Ahead of prime minister Narendra Modi’s visit to the World Economic Forum Annual Meeting at Davos this month, his cabinet has approved a number of amendments to India’s FDI policy. These amendments are intended to signal the country’s attractiveness as an investment destination. They include 100% FDI under the automatic route for single-brand retail and construction development; foreign airlines allowed to invest up to 49% under approval route in the nation’s flagship carrier, Air India; foreign institutional and portfolio investments (FII/FPI) allowed to invest in power exchanges through the primary market; and last, the definition of ‘medical devices’ amended in the FDI policy.

In the case of single-brand retail, the earlier policy only allowed 49% FDI under the automatic route and up to 100% with the government’s nod. There was also a mandatory local sourcing norm of 30% that was a sticking point for many global retail giants. The latest change raises the FDI limit and allows retailers to offset the value of goods sourced from India for their global operations against the sourcing norm in the first five years. This benefits companies like the Swedish furniture giant Ikea and fashion retailer H&M and they expect the relaxation in sourcing to extend beyond five years.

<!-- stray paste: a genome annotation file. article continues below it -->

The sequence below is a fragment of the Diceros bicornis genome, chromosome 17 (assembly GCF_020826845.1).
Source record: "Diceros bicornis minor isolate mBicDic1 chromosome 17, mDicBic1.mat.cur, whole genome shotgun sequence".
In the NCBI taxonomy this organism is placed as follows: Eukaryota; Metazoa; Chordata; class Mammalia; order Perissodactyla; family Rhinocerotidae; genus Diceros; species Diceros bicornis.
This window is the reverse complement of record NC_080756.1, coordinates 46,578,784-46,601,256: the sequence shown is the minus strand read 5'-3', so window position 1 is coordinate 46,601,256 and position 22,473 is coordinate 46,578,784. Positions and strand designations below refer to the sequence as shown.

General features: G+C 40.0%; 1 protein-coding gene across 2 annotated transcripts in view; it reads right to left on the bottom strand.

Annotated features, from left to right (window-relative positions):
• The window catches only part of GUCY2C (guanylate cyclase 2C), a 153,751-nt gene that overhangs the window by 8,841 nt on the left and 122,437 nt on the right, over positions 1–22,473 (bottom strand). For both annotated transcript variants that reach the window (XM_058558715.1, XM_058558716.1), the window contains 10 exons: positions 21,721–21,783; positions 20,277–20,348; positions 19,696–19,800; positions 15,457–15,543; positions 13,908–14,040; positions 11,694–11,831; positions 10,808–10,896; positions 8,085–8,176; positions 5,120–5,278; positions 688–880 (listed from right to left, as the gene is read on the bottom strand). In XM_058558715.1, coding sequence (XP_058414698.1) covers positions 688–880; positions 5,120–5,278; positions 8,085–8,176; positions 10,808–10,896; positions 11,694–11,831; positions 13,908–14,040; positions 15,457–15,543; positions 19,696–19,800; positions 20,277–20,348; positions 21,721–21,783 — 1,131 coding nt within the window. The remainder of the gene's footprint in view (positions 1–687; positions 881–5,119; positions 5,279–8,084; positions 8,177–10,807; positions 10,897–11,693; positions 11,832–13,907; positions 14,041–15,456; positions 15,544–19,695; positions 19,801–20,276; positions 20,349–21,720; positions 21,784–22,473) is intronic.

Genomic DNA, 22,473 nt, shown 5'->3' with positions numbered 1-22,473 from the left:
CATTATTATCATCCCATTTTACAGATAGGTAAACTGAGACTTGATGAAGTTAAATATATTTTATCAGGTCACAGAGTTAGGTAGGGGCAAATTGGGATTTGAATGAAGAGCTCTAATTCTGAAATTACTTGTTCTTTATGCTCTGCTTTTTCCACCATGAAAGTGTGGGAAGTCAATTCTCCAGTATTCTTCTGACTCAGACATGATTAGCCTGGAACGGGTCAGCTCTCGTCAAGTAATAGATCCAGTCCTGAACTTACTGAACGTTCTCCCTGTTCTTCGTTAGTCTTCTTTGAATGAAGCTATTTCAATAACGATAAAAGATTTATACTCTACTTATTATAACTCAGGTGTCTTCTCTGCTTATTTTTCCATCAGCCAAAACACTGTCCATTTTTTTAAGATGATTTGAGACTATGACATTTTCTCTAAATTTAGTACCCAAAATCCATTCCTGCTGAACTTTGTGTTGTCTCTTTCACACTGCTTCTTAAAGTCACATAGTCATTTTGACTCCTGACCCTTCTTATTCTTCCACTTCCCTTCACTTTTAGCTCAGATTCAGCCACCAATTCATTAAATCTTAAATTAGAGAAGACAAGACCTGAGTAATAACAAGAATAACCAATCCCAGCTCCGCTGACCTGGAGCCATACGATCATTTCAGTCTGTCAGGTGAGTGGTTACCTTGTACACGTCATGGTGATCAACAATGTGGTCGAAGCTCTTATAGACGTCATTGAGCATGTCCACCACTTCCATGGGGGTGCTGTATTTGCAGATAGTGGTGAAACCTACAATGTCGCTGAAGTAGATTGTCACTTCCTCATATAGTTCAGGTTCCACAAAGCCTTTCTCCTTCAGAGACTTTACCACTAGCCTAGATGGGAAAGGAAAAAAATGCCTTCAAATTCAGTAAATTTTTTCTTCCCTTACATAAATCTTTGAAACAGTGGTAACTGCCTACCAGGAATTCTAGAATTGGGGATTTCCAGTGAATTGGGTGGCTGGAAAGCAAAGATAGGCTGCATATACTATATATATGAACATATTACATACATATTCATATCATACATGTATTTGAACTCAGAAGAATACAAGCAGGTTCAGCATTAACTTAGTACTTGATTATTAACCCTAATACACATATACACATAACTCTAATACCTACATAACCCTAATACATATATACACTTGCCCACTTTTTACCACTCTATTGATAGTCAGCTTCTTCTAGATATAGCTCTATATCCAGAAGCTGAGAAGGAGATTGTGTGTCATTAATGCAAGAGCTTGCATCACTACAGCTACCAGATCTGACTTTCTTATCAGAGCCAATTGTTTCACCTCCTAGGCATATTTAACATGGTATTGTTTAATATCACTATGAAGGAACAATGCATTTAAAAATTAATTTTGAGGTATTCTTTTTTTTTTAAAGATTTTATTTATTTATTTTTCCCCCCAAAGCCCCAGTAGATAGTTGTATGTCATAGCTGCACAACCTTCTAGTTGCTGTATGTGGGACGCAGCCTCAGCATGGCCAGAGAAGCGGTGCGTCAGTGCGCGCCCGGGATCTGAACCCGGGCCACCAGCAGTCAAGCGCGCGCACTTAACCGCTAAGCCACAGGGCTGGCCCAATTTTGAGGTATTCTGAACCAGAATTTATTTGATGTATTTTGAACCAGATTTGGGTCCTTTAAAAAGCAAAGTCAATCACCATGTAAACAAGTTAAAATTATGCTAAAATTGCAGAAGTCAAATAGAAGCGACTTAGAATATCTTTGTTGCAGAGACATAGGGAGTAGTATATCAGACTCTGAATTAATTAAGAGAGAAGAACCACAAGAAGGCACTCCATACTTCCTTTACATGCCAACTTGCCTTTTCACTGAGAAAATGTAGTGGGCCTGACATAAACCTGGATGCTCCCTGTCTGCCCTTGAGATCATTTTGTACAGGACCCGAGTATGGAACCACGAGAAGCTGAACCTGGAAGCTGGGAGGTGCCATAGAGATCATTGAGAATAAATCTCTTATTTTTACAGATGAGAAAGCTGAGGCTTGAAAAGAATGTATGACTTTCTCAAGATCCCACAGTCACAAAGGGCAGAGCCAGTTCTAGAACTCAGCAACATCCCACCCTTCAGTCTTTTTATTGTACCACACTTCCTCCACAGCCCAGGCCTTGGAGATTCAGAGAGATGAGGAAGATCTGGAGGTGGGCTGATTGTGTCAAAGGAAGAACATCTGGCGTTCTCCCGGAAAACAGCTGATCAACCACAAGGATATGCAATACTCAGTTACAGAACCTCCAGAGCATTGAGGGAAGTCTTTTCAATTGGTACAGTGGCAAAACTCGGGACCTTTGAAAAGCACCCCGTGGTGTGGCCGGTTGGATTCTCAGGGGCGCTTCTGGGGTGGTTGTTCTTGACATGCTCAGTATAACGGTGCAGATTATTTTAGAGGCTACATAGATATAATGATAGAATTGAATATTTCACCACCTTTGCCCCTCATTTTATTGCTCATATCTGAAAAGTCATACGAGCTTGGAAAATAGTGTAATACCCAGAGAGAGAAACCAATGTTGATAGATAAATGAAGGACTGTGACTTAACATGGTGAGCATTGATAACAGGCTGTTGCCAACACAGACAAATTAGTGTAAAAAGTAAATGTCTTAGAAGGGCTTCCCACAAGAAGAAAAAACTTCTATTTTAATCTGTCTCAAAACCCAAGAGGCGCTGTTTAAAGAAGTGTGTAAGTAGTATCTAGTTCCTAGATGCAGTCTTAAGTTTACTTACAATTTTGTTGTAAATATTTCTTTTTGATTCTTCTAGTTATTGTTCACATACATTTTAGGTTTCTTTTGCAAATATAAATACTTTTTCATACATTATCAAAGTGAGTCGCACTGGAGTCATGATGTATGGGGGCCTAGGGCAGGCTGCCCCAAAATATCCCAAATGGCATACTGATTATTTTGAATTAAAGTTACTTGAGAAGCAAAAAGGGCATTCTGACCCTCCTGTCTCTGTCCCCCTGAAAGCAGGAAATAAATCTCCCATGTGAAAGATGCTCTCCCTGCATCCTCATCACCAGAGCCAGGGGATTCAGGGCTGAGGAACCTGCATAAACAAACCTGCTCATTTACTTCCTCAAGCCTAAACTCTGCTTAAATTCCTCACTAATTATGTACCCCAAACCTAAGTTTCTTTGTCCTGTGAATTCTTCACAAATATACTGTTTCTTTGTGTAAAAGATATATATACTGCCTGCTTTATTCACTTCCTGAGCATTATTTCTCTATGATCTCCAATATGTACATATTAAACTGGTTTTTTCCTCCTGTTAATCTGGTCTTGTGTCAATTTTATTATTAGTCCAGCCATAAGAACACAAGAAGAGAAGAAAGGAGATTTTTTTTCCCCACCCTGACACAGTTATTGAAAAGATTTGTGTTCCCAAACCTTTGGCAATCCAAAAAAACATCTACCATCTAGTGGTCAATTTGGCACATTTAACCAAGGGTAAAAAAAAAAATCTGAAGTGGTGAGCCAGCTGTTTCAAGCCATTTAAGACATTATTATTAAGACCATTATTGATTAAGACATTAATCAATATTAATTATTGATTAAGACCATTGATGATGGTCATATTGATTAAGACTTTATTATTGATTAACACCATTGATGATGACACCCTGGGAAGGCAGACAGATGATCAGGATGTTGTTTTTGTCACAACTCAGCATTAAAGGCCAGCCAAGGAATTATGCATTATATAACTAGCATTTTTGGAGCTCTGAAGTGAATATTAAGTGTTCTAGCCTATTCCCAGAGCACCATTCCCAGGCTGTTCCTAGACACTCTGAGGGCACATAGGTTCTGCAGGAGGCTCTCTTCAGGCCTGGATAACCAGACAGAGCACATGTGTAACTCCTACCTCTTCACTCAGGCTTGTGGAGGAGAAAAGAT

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The big change in the FDI policy pertains to allowing foreign investments in Air India. Hitherto, foreign airlines were only allowed to take a 49% stake in Indian carriers barring the national flag. However, even with the new change, substantial ownership and control will remain with Indians or a local joint venture partner. The union cabinet has already taken a decision to sell off its stake in Air India and a roadmap is expected to be announced after the budget is presented on February 1. Potential foreign investors are bound to scrutinise the bid conditions closely as Air India is haemorrhaging financially and has a huge debt burden. 

Allowing 100% FDI under the automatic route in real estate broking is expected to encourage start-ups. In the case of power exchanges, the earlier policy allowed 49% FDI under the automatic route. However, FII/FPI purchases were restricted to only the secondary market. Now, they can invest in through the primary market as well. These amendments are intended to “liberalise and further simplify the FDI policy so as to provide ease of doing business in the country”, according to an official statement.

N Chandra Mohan is an economics and business writer based in New Delhi.